Varicella Zoster Infections in Bone Marrow Transplants

  • S. Feldman
Part of the Recent Results in Cancer Research book series (RECENTCANCER, volume 132)


In the 1950s corticosteroids and, shortly thereafter, other antimetabolites were introduced into clinical practice. Within a few years varicella zoster virus (VZV) was recognized as a cause of serious and life-threatening infection in the immunosuppressed host. It is apparent that cytotoxic therapy, administered for a variety of diseases, profoundly affects the host’s ability to respond to VZV. The severity and the frequency of VZV infections varies with the intensity and duration of the therapy. Organ transplantation, particularly bone marrow transplantation (BMT), is associated with some of the most intense immunosuppressive regimens and therefore is among the highest- risk categories for life-threatening VZV infection. Patients such as those with cancer, collagen vascular disorders, asthma, nephrotic syndrome, rheumatic heart disease, eczema, etc., treated with single or multiple cytotoxic agents and/or radiotherapy are to varying degrees at risk for serious VZV infections. Even short courses of steroids (≤3 weeks) have been associated with severe and fatal VZV infections.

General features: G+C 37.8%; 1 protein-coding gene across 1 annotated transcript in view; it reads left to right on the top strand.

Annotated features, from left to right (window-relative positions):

Bone Marrow Transplantation Herpes Zoster Antiviral Therapy Varicella Zoster Virus Rheumatic Heart Disease 
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Copyright information

© Springer-Verlag Berlin · Heidelberg 1993

Authors and Affiliations

  • S. Feldman
    • 1
  1. 1.UMC Children’s HospitalUniversity of Mississippi Medical CenterJacksonUSA

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